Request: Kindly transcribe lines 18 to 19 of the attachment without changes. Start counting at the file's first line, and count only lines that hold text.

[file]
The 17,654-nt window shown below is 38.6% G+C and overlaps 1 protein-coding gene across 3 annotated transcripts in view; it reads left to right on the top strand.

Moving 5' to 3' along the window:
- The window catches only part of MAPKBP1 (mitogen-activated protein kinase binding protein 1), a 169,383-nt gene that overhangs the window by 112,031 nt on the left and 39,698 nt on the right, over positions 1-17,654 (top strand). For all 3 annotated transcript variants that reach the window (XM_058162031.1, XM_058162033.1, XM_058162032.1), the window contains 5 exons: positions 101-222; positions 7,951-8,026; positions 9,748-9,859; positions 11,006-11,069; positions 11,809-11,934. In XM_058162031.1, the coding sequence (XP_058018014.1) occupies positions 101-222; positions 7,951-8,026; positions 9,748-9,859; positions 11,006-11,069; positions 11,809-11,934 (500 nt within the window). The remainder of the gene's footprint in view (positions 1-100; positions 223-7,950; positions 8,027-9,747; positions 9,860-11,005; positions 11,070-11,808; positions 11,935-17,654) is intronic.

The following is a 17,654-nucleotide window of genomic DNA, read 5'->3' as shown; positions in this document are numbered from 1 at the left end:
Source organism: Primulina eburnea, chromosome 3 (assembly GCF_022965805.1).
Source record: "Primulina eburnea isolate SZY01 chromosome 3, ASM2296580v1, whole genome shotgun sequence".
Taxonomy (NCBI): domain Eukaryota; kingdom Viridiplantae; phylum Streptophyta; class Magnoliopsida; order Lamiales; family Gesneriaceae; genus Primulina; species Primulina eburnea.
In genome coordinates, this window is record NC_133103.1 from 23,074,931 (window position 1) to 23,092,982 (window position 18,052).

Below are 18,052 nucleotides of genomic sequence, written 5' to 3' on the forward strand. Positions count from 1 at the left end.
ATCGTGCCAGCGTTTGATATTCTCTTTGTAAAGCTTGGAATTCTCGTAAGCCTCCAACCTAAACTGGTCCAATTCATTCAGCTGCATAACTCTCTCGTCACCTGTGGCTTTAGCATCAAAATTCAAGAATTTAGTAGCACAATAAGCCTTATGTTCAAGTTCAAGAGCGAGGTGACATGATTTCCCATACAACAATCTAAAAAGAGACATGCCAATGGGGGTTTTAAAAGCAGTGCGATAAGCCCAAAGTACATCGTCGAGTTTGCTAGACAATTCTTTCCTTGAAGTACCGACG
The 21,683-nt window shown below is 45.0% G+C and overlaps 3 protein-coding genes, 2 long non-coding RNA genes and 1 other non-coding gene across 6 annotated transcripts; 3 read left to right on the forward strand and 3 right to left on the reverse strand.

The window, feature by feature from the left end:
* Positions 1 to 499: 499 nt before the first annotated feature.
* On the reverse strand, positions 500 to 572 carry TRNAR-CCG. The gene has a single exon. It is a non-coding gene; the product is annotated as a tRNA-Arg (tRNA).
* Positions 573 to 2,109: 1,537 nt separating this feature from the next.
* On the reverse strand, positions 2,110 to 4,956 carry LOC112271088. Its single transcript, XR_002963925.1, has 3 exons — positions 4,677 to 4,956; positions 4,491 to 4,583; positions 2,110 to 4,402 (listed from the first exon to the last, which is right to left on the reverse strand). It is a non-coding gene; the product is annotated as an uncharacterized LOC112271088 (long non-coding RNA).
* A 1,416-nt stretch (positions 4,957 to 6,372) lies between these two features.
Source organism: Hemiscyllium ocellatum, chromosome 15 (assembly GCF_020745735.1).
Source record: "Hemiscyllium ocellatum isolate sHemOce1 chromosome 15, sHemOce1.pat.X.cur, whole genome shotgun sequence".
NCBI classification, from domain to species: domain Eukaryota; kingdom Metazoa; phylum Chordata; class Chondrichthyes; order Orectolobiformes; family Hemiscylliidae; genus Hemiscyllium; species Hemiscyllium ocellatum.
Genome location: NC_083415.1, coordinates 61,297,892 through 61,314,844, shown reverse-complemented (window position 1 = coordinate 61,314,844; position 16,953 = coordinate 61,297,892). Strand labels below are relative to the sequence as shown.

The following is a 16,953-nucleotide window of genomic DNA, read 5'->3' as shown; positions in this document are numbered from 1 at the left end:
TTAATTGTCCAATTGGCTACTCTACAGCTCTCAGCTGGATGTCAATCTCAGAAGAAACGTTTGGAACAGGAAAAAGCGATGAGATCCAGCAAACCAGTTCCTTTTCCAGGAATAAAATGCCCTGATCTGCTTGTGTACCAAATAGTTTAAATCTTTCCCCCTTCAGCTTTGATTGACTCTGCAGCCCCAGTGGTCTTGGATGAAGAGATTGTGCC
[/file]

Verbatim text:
Source organism: Hemiscyllium ocellatum, chromosome 15 (assembly GCF_020745735.1).
Source record: "Hemiscyllium ocellatum isolate sHemOce1 chromosome 15, sHemOce1.pat.X.cur, whole genome shotgun sequence".